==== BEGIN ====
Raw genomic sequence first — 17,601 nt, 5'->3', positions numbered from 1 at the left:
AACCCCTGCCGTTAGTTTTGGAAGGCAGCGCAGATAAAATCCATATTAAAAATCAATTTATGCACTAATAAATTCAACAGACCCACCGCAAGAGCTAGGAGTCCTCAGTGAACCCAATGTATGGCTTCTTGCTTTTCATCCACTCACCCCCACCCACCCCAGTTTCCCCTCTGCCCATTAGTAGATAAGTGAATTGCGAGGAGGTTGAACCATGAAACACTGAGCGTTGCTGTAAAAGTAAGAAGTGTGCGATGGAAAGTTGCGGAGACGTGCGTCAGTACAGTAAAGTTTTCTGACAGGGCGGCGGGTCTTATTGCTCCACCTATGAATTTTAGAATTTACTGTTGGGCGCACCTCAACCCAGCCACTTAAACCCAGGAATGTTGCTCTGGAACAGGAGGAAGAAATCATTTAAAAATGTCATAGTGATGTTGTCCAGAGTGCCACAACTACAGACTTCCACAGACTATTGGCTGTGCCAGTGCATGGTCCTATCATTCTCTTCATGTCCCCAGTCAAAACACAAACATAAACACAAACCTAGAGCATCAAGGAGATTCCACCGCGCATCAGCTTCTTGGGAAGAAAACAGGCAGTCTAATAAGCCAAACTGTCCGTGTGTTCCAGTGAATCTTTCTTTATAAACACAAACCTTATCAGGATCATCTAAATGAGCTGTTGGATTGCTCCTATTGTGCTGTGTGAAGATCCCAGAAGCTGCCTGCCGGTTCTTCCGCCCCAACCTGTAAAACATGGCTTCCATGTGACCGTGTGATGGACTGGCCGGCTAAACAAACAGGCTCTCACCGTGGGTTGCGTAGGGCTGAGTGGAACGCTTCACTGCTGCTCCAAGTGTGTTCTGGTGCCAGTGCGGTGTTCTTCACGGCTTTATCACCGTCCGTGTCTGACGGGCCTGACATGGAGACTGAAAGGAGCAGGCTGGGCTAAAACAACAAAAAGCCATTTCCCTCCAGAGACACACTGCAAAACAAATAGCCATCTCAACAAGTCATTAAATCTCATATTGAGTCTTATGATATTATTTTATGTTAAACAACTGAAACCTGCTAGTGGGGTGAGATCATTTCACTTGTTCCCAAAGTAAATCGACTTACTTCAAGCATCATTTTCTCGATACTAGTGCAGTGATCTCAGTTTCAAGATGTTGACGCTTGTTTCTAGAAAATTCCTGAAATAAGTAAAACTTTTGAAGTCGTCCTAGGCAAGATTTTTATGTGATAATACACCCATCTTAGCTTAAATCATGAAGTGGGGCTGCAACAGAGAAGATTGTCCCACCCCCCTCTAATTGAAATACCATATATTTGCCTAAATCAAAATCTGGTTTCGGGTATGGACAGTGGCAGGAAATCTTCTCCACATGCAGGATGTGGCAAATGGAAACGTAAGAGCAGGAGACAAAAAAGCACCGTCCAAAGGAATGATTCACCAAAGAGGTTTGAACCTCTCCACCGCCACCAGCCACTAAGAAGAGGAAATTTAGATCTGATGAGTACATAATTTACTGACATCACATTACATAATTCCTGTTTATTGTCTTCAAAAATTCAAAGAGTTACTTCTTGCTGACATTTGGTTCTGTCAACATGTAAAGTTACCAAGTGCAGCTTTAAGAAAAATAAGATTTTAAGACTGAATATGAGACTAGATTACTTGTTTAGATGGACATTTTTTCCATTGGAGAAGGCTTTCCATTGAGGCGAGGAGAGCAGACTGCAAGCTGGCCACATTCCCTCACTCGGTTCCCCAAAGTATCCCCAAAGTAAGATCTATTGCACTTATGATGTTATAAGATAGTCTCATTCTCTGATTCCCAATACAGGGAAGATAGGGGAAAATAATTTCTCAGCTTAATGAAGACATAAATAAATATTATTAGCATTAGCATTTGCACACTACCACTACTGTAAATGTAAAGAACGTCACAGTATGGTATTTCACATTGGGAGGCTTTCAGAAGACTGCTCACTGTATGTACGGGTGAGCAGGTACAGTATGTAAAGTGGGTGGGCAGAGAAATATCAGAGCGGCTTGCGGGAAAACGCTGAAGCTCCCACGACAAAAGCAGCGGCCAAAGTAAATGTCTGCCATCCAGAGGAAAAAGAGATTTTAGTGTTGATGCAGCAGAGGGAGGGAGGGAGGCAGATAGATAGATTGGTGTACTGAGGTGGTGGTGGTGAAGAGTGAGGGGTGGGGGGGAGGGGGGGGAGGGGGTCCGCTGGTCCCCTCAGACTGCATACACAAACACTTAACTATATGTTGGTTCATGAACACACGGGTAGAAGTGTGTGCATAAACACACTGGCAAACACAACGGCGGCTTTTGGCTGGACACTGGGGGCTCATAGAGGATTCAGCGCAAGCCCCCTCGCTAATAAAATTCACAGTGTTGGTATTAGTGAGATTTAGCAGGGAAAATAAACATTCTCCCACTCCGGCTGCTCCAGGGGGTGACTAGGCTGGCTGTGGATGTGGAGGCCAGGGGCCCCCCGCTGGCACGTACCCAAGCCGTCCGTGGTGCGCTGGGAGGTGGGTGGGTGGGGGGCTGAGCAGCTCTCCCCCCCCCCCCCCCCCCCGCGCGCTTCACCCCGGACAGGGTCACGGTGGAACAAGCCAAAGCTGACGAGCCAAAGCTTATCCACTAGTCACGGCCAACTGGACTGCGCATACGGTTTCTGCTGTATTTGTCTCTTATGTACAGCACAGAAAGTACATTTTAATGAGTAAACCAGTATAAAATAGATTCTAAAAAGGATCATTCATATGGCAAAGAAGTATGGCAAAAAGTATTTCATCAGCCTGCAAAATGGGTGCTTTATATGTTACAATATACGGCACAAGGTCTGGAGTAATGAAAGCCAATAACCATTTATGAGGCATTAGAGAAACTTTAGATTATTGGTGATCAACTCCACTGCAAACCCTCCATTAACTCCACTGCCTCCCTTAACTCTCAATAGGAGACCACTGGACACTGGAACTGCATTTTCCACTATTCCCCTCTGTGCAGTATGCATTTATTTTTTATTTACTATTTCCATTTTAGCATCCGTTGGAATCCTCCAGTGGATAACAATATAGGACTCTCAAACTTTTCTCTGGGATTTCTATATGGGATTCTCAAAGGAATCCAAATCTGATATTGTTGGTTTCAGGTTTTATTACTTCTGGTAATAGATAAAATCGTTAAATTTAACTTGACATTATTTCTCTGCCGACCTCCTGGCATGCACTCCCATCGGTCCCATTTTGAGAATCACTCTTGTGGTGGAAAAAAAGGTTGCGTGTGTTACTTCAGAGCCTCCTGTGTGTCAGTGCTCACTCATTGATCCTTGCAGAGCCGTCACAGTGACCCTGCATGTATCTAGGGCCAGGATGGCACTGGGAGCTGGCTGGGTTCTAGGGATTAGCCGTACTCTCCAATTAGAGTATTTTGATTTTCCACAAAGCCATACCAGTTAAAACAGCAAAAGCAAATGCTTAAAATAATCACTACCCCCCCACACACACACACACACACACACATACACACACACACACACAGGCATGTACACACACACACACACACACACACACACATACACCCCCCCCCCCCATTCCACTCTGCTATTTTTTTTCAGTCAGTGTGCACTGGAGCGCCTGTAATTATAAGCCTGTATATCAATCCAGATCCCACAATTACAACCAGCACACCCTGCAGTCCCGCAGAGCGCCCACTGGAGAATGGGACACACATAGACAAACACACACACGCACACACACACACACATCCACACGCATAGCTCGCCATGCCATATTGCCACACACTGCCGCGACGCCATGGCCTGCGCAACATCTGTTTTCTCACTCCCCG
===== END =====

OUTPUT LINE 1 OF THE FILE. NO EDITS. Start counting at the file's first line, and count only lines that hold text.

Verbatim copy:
Raw genomic sequence first — 17,601 nt, 5'->3', positions numbered from 1 at the left: